On Friday, March 3, we partnered with the University of Indianapolis for the fourth annual Richard M. Fairbanks Symposium on Civic Leadership. Together with UIndy’s Institute for Civic Leadership and Mayoral Archives, Keep Indianapolis Beautiful and Indy Parks, we explored the ways greenspaces and parks contribute to a vibrant city.
A day of so much passion and energy left us with many takeaways. Here are our top six:
- Great cities aren’t smart cities, they’re “learning cities.” During the kick-off INconversation, Justin Garrett Moore and Neelay Bhatt talked about using design and data thoughtfully to make the most of greenspaces. Moore, an Indy native who serves as the current director of New York City’s Public Design Commission, encouraged neighbors to create “urban patches”—small interventions, be they murals, pocket parks or trail connections, that solve big problems. City leaders could overlay maps of crime stats, educational outcomes, health and poverty indicators to see where the strategic use of greenspace might address social challenges. We might start by learning from peer cities, whose per capita spending on parks (national average, $76) far outpaces Indy ($26).
- Despite Indy’s low parks spending, we get a lot of bang for our buck. A half million kids get free lunches over the summer, more than 1,000 classes and programs are offered annually, and there are 210 parks and 135 miles of trails to explore.
- Indianapolis has a long history of greenspace planning, going back to George Kessler’s original 1908 plan. Kessler’s system of parks and greenways, laid out along the city’s rivers, is a blueprint still being followed today, including in the design of White River State Park. The city made a major leap forward with the creation of the Monon Trail in the 1990s; Brian Payne of the Central Indiana Community Foundation noted that NIMBY (Not In My Backyard) battles fought under Mayor Stephen Goldsmith largely cleared the way for the success of the Cultural Trail a decade later.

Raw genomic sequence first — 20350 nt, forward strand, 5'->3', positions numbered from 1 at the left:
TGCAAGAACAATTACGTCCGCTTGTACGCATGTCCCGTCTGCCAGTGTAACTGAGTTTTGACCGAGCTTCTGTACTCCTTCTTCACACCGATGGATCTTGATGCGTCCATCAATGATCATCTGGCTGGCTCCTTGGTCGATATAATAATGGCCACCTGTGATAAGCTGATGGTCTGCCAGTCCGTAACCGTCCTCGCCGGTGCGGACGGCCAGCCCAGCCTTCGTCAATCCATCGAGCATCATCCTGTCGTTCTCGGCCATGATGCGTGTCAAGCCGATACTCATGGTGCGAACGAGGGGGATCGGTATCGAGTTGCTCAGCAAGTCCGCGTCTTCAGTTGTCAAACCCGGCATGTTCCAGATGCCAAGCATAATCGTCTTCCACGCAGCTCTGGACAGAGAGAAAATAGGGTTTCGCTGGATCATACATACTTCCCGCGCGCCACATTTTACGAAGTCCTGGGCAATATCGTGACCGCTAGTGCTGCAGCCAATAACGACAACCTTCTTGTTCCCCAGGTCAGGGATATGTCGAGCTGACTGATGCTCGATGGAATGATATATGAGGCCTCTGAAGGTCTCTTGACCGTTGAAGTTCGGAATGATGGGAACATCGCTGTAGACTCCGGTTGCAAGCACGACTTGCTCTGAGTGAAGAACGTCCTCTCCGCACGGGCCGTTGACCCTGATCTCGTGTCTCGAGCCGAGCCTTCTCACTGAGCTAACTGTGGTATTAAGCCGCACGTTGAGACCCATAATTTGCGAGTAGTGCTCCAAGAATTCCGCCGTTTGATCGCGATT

- Lack of density is a challenge for great urban parks. Kessler’s beautiful greenways also contributed to suburbanization by making the city more car-friendly. Today, less than a third of Indy residents live within walking distance of a park. But several speakers called out the recent approval of the mass transit plan as a good start. Neelay Bhatt, of PROS Consulting, pointed to Singapore, where transit lines lead to stadiums surrounded by public parks and trails, as a possible inspiration for the Circle City’s future.
- It’s hard to overstate the legacy of Mayor Bill Hudnut, whose iconic 1970s “Hudnut Hook” commercial inspired Indianapolis to clean up its act. Hudnut, who created the Clean City Committee, was the first mayor to recognize that eliminating litter was important not only for a city’s self-image, but also for the health and well-being of its residents. Re-watch the video and share it with others who care about a green Indy.
- We should pursue the “triple bottom line” as we plan the future of Indy greenspaces. Our final panel shared how great parks yield economic, social and ecological benefits, be it through public-private partnership as with Columbus’s Scioto Mile, Greening of Detroit’s inspiring youth employment program that transforms empty lots from liabilities to assets, or KIB’s big push to plant natives that shore up the base of our food chain.